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Dinner in Chongqing, Oct. 22
Returning from Dazu after a long day on the bus, we checked in to our hotel (a Marriott) and had the evening to ourselves. John, Hannah, Carola, Dick, and I headed out about 6:30 with the name of a restaurant that someone had seen in the Rough Guide. It appeared to be just around the corner, but, after questing stops in several places and a lot of hand-gesture directions—people pointing down the street and, a few minutes later, back up the same street—we gave up on it and looked for something authentic, like a place where only Chinese people were eating.
Looking for the restaurant we never found.
In Sichuan, a province famous for its spicy food, there’s a local dish called “hot pot.” (There’s also Mongolian hot pot, which we sampled with Haili in Beijing.) Here, the emphasis is on the first of those two words—in more ways than one. The pot itself is a kettle of spiced broth at the center of the table, into which the diner dumps various uncooked items ranging from sliced raw pork, lamb, or chicken (or shrimp or whatever’s handy—it’s said that if it has four or more legs, it can be eaten in China) to tofu, bok choi, mushrooms, and noodles. If you’re thinking “fondue,” you’re in the ballpark, but the only real similarity is the novelty of cooking at the table. We are not at The Melting Pot.
Hot pot—not ours, but similar.
On a street that had several restaurants, we chose one pretty much at random. It was brightly lit (atmosphere is not a feature of Chinese eateries) and clearly featured hot pot. After we were seated in the middle of the room—soon to be a sort of theater in the round—a young waiter was assigned to our table because, apparently, he had been exposed to English, which is not to say that he could speak it. On our side of the language divide, John became our spokesperson because he had studied a year of Chinese in college, many years ago. (There was also a badly stained pidgin-English menu touting all sorts of delicacies, such as chicken feet and assorted internal organs of small rodents.) Relying on John and the eager waiter, we learned the basics—that there is a mild broth and a spicy broth—or you can get a combo with a portion of each. That sounded good. For comestibles, we ordered conservatively: pork, mushrooms, noodles, and some vegetables.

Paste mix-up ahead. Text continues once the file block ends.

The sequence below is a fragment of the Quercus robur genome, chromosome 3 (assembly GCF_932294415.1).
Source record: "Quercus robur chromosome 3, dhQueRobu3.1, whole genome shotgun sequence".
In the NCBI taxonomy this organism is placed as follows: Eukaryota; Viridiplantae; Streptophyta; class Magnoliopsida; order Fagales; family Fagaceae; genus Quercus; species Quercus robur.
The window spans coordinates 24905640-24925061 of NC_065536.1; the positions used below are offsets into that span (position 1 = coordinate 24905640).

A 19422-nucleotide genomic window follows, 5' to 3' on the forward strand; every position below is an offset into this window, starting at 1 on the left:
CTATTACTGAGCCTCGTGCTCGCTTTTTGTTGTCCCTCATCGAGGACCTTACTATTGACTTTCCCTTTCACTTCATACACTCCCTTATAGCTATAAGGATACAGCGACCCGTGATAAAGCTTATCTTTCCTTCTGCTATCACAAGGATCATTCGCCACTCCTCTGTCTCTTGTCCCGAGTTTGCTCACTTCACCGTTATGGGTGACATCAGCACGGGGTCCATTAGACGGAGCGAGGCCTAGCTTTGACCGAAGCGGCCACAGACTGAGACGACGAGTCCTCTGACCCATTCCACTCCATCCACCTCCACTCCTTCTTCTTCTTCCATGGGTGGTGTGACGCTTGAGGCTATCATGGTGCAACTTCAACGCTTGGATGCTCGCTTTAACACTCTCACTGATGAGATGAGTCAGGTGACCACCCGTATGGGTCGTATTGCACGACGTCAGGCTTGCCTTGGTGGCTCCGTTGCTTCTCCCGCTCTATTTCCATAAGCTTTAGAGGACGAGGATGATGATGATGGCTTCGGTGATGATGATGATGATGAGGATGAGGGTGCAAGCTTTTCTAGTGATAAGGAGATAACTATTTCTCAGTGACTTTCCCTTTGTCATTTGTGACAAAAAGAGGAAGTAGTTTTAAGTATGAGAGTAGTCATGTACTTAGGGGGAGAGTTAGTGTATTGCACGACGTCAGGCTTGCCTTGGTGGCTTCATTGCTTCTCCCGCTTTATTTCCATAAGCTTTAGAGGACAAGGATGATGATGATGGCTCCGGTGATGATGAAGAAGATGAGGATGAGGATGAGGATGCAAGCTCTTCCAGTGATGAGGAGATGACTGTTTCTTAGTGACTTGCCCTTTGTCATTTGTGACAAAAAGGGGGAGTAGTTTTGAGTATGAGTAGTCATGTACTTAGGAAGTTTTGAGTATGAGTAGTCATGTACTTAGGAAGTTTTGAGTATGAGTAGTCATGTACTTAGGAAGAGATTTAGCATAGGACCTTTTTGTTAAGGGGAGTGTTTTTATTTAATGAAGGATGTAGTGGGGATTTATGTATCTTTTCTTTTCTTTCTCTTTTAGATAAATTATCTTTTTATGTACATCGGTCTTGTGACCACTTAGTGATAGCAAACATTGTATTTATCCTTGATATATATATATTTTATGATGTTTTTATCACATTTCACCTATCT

Getting help with our order.
All of the other diners watched us carefully. It was clear that we were to be the evening’s entertainment.
Two kettles arrived and an electric fire was lit beneath the center of the table, inches from our knees. The spicy broth must have had two pounds of chopped-up red peppers roiling around in it. Cascades of capsaicin climbed aboard the rising vapors, making our noses run even before we took a bite of food. The milder broth was milky opaque, so you couldn’t see what was lurking in its depths. Black pepper and onion, I think. And something else quite aromatic.
Noodles came first in little bricks (frozen? dried?) that the waiter, smiling helpfully, dropped into the hot broth. Apparently, they had to cook a while to escape from their blocky little prisons. When released, they puffed up into discrete strings as thick as your pinky and as long as your arm. What to do? By now, the broth was at a rolling boil; our noodles alternately swam to the surface and dove to the bottom faster than you could say “chopsticks.” Which, by the way, was what we were expected to use to extract them—and everything else—from the peppery depths.
Here’s how that went: Each of us was issued a rice bowl (sans rice) and another little bowl of dipping sauce, which started out mild but rapidly took on the character of the hot pot itself. None of us could get the damn noodles out of the pot until a patron from the next table kindly intervened with a demonstration.
Wielding John’s chopsticks like a kung-fu master, he snagged a noodle and threw a coil of it over the edge of the hot pot into John’s rice bowl. The secret technique came next: Quickly slide your chopsticks back down the noodle into the broth and tug a little bit more if it over the edge, repeating rapidly as if reeling in a fish (or an eel, as the case may be), until most of the enormous noodle rests in your bowl. At a certain point, by some sort of gravitational miracle, the rest of it siphons neatly out of the pot and plops into the bowl.